However, before the researchers were able to do this, CTCs with potential MICs had to be isolated from the blood of breast cancer patients. Dr. Irène Baccelli from Trumpp’s team analysed the blood of more than 350 breast cancer patients. She isolated circulating tumour cells using specific surface molecules and directly transplanted them into the femoral bone marrow of the mice with defective immune systems. Patient samples and clinical data were provided by Professor Dr. Andreas Schneeweiss and his team from the National Center for Tumour Diseases (NCT) in Heidelberg and histological analyses were carried out by Wilko Weichert from the Institute of Pathology at the Heidelberg University Hospital.
After many transplantations, metastases actually started forming in the bones, lungs and livers of some of the animals. Immunohistochemistry involving human-specific antibodies showed that the tumour cells actually originated from the breast cancer patients. This proved that CTCs contained metastasis stem cells, although with a low frequency. In subsequent experiments, Baccelli and her colleagues analysed the surface molecules of those CTCs where cell transplantation had led to metastases (MICs) in order to characterise their molecular properties.
CD44 is a typical protein on the surface of breast cancer stem cells. This protein helps cells to settle in the bone marrow. Baccelli first isolated CD44-positive cells from the patients’ CTCs and then screened this cell population for specific surface markers which help the cells to survive in foreign tissue. These include, for example, a signalling molecule that protects the cells from attacks by the immune system (CD47) and a surface receptor that enhances the cancer cells’ migratory and invasive capabilities (MET).
Using a state-of-the-art fluorescence-activated cell sorter (FACS®), the researchers were able to isolate those CTC subpopulations that exhibited all three characteristics (CD44, CD47, MET) simultaneously. Another round of transplantation tests showed that these triple-positive cells were the cells from which the metastases originated (MICs).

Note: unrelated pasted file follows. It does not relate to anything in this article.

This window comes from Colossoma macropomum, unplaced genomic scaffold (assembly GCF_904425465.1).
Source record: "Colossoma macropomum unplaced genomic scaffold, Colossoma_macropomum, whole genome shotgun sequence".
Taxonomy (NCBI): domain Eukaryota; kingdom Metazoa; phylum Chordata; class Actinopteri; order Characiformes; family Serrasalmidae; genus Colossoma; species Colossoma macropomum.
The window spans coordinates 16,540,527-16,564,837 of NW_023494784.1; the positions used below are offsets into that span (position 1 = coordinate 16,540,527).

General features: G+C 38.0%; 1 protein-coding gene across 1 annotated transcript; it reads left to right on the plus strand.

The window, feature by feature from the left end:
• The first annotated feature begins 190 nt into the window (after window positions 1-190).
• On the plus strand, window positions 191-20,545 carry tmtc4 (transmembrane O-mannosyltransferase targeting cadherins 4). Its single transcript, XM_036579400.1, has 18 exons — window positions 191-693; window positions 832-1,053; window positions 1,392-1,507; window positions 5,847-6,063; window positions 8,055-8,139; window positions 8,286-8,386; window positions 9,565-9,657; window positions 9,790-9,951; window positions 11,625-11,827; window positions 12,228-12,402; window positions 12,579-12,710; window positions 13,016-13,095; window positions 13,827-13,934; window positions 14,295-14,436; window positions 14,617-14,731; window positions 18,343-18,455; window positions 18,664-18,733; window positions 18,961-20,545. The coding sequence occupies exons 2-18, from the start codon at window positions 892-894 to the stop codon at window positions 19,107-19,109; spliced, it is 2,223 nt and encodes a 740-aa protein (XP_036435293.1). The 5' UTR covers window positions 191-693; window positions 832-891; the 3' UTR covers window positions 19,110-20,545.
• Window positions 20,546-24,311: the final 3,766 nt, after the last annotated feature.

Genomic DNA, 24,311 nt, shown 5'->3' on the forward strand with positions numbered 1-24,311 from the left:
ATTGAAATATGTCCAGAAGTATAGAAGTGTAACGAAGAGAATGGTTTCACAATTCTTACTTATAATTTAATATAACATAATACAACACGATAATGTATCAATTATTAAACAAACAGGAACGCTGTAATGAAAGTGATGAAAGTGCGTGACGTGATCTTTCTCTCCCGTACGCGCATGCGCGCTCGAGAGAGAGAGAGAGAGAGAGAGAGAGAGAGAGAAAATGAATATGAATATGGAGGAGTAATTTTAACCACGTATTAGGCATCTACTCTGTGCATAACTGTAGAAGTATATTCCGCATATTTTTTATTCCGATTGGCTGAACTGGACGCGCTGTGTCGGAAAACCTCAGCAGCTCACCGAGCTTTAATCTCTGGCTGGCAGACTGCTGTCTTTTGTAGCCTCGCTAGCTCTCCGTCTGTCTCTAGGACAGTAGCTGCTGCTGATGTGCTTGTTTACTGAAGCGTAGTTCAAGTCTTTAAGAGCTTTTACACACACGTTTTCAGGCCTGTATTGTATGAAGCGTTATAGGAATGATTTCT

Clinical data confirmed the results. In a small patient group, the researchers observed that as the disease advances, the number of triple-positive cells increases, but the total number of CTCs does not. In addition, patients with very high numbers of triple-positive cells had particularly high numbers of metastases and a much poorer prognosis than women in whom only few of these metastasis-inducing cells were detected.
It seems that the triple-positive MICs have “a substantially higher biological relevance for disease progression than previously studied CTCs,” Andreas Schneeweiss explains. The researchers plan to confirm the results in a large clinical study.
The triple-positive cells are also a prospect for potential new therapeutic approaches for treating advanced breast cancer. Therapeutic antibodies targeting CD47 to inhibit its functions are already being developed. A substance inhibiting the activity of the MET receptor has already been approved and shows a good level of effectiveness in the treatment of advanced non-small-cell lung cancer. The substance may also help breast cancer patients with detectable metastasis-initiating cells.
“The triple-positive cells we have found turn out to be not only a promising biomarker of disease progression in breast cancer but also a prospect for potential new therapeutic approaches for treating advanced breast cancer,” says Andreas Trumpp, summarising the promising results obtained from metastasis-initiating cells, which were published in the internationally renowned journal Nature Biotechnology in April 2013.
Publication: Baccelli I, Schneeweiss A, Riethdorf S, Stenzinger A, Schillert A, Vogel V, Klein C, Saini M, Bäuerle T, Wallwiener M, Holland-Letz T, Höfner T, Sprick M, Scharpff M, Marmé F, Sinn HP, Pantel K, Weichert W, Trumpp A: Identification of a population of blood circulating tumor cells from breast cancer patients that initiates metastasis in a xenograph assay (2013). Nature Biotechnology 2013, Jun; 31(6):539-44.